Billy Gibbons: Life Beyond ZZ Top
Stepping away from ZZ Top for the first time in 46 years, Billy Gibbons’ solo debut throws Texan blues and Cuban beats into the culture-mulcher.
You can’t miss Billy Gibbons. When ZZ Top broke through in the late 70s – the frontman sporting a beard so grizzly it could have been coughed up by Chewbacca – he instantly became the most iconic and oft-caricatured guitarist of the era. And since the millennium, when Gibbons cranked up his paparazzi appeal with a sideline as a TV actor, even a stroll down the street has become a negotiation of high-fives and camera phones. Naturally, as a serious, high-minded journalist, I tell myself to avoid the subject of the beard, but within seconds, I’ve caved in. “This set of chin whiskers has become pretty much a running advertisement,” chuckles Gibbons. “It’s fun to see that what started off as a disguise has become a trademark. There’s a turn of events for you.
“It’s part of the job, man,” he adds of the furore, “and we certainly enjoy it. The good news is that we’ve yet to encounter anything other than enthusiasm. Everybody’s like, ‘Hey now! You’re that ZZ Top guy!’ There’s a TV show that broadcasts here in the States called Bones. It’s one of these forensic whodunnit kinda programmes. It’s very popular, just now entering its 10th season, and they tagged me to play a part. So with all that exposure, I can’t go 10 blocks without someone saying, ‘Hey, what’s going on, man?’”
Texas’ favourite son, it’s fair to say, doesn’t do incognito. As such, it’s hard to imagine this 65-year-old superstar playing the part of a nonentity in a new band, road-dogging between ratholes and humping kick drums up urine-streaked stairwells. Gibbons feels otherwise. He’s relishing the chance to start over on the bottom rung with his new side-venture, The BFG’s, and hawk their debut album, *Perfectamundo**.* “It’s back to sleeping in the van,” he insists, with a laugh that sounds like someone shucking gravel. “I guarantee ya, we’re gonna have to get real chummy, real quick. Will I enjoy being back playing in small venues? Yeah, I think so. I believe this assembly is gonna become very adept in the smoky room, as opposed to the airy arena.”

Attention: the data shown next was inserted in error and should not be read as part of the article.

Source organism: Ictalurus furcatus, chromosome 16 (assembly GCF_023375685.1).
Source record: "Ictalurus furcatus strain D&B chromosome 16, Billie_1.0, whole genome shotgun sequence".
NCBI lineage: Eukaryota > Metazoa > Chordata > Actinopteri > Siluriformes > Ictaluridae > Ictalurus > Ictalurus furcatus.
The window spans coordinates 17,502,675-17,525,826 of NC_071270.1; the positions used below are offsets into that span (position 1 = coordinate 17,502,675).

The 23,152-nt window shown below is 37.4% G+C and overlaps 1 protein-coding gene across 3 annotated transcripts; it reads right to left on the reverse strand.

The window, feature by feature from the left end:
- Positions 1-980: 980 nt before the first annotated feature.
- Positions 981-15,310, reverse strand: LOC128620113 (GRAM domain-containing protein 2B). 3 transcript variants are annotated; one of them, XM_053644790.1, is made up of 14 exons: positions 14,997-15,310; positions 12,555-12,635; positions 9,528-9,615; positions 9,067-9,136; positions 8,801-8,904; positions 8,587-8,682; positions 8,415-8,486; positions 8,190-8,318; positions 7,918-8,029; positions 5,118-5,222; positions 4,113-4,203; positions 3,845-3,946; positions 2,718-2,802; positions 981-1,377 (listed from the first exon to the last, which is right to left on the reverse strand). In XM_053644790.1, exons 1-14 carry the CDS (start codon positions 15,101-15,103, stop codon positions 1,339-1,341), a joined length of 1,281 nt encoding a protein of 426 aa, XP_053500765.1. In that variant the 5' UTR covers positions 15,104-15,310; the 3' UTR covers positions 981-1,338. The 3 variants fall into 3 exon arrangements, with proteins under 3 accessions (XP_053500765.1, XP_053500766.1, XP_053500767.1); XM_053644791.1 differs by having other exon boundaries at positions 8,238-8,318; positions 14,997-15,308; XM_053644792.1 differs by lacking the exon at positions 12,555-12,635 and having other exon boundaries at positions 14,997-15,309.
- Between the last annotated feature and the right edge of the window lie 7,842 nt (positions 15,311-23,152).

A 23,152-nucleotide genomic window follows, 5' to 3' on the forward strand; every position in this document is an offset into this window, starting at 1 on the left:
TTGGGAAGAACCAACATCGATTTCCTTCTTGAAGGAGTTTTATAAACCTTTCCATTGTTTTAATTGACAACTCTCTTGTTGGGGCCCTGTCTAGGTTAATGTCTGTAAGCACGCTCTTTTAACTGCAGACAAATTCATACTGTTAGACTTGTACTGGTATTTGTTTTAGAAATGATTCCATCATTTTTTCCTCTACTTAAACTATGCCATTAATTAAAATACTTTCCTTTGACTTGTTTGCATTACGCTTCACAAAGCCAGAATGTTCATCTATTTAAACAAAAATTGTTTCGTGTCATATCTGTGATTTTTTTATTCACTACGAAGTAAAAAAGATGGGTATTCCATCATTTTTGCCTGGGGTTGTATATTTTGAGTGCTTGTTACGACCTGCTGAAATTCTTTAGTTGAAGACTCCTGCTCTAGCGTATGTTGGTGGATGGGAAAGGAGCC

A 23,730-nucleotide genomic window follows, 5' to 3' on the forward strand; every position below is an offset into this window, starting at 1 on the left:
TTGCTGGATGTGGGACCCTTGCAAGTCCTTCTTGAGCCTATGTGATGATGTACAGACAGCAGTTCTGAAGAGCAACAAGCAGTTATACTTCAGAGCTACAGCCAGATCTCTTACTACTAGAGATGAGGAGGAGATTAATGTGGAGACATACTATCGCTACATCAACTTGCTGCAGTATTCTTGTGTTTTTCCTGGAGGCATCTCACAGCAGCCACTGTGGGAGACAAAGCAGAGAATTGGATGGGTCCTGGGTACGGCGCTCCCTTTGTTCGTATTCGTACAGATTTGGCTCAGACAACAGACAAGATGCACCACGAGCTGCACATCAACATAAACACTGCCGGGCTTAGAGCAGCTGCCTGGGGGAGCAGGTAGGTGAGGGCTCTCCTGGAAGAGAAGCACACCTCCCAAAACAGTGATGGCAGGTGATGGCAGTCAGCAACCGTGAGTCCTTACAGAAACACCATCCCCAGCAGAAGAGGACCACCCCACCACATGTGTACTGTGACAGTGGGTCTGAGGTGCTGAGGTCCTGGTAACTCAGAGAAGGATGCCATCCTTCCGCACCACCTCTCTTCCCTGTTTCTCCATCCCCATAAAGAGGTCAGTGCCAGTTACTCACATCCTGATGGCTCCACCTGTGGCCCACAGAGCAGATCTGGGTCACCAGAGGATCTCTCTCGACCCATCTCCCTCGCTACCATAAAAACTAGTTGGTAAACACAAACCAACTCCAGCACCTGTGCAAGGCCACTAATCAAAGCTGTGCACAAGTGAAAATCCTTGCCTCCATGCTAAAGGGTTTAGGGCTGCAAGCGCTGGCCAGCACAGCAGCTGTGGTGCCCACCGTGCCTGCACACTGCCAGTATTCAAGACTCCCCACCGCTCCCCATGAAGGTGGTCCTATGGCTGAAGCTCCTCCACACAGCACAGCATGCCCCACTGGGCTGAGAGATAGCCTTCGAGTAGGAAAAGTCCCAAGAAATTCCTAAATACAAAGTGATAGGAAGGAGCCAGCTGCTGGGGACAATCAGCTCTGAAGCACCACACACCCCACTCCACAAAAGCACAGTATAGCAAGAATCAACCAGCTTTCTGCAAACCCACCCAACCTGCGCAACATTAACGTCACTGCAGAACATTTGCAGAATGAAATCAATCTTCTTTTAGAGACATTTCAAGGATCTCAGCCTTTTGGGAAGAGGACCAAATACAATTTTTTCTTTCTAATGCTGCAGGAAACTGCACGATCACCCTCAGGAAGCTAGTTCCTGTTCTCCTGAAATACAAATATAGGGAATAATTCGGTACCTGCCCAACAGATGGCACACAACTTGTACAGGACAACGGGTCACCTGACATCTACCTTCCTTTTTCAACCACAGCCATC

You’d never guess it from his verbose drawl, but Gibbons is a little nervous. Since ZZ Top formed in Houston, Texas, back in 1969, he’s always been flanked by bassist/co-vocalist Dusty Hill (who deserves an honorary mention for his own facial fuzz) and drummer Frank Beard (who, ironically, doesn’t). The frontman has ducked out for frequent one-off collaborations – with everyone from Queens Of The Stone Age to BB King – and has fingers in various business pies. “I got involved with an old buddy of mine in the launch of a tequila brand called Pura Vida. He’s just announced that he has intentions of expanding into a couple of other expressions, one of them being a rum. If I see you in a short while, we may sit down and throw one back…”
Unusually for such a big name, though, Gibbons has never before recorded a full-length solo album under his own banner. “There’s enough unreleased tracks from the last five or six years to constitute a proper release,” he calculates. “Y’know, material that has yet to see the light of day. But it was either just an extension of ZZ Top, or a proper blues record. Nothing was so ground-shaking that it demanded a release, at least at the time. “But this record took on a colour that was just different enough to legitimise taking a stab. It’s probably safer that I take the risk, because my two partners would probably say, ‘I don’t want any part of this.’ It was uncertain, having spent four decades trying to interpret blues and rock’n’roll in the ZZ Top fashion, what this sudden turn of the corner was going to present. But we pressed onward, throughout a bit of furious trepidation. Towards Cuba…” You heard him right – Cuba. If the recent thaw in historic political tensions between the US and its hard-left neighbour seemed unthinkable, Gibbons’ splicing of blues riffs and Latin rhythms on Perfectamundo is just as unexpected. “Will ZZ Top fans be surprised by this new album?” he ponders. “Definitely. I hope, when the sun rises, that we’ll see smiling faces. It’ll bum a few people out, though. They’ll ask, ‘What in the hell are they thinking?’ Let’s take a guess and say that it might take a true blues purist a bit off-guard, but I don’t think it’s gonna throw a wrench into the works.”